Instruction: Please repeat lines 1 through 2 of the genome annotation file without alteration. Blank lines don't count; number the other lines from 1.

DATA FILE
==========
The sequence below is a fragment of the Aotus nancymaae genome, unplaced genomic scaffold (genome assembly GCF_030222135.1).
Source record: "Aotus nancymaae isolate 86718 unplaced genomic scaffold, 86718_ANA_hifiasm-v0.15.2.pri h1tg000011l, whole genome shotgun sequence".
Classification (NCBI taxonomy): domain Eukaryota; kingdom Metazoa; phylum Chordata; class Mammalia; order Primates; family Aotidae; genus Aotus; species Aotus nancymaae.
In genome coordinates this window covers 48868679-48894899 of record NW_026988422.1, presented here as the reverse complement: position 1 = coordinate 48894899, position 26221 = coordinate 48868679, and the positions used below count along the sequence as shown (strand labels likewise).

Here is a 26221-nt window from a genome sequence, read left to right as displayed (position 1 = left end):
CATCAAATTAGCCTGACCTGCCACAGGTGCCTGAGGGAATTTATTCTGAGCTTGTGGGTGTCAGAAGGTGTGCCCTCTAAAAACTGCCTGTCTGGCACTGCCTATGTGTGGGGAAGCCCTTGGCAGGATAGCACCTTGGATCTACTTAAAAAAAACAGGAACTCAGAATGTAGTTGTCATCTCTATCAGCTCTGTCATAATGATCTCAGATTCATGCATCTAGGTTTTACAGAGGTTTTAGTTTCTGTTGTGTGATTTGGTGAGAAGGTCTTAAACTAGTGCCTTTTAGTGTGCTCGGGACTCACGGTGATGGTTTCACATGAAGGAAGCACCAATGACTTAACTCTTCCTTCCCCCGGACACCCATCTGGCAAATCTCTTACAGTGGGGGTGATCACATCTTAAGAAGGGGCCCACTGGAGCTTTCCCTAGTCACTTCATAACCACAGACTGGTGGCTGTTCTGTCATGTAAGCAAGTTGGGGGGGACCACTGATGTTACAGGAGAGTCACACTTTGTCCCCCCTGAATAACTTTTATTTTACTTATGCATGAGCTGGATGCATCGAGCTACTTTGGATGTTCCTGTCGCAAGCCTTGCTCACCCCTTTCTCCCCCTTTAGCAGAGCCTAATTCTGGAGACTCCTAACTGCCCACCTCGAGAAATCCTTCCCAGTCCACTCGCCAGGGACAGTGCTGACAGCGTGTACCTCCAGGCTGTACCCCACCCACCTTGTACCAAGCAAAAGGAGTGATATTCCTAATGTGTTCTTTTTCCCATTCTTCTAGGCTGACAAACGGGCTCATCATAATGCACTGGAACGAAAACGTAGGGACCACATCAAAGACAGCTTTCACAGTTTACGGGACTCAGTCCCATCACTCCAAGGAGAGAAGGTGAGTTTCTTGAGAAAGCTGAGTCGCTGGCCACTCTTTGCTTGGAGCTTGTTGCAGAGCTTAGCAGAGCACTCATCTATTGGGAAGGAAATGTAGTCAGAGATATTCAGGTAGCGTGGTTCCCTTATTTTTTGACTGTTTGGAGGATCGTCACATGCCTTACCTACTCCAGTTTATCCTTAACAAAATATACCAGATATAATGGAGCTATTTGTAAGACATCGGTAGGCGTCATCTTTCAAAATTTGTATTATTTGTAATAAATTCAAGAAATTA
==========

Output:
The sequence below is a fragment of the Aotus nancymaae genome, unplaced genomic scaffold (genome assembly GCF_030222135.1).
Source record: "Aotus nancymaae isolate 86718 unplaced genomic scaffold, 86718_ANA_hifiasm-v0.15.2.pri h1tg000011l, whole genome shotgun sequence".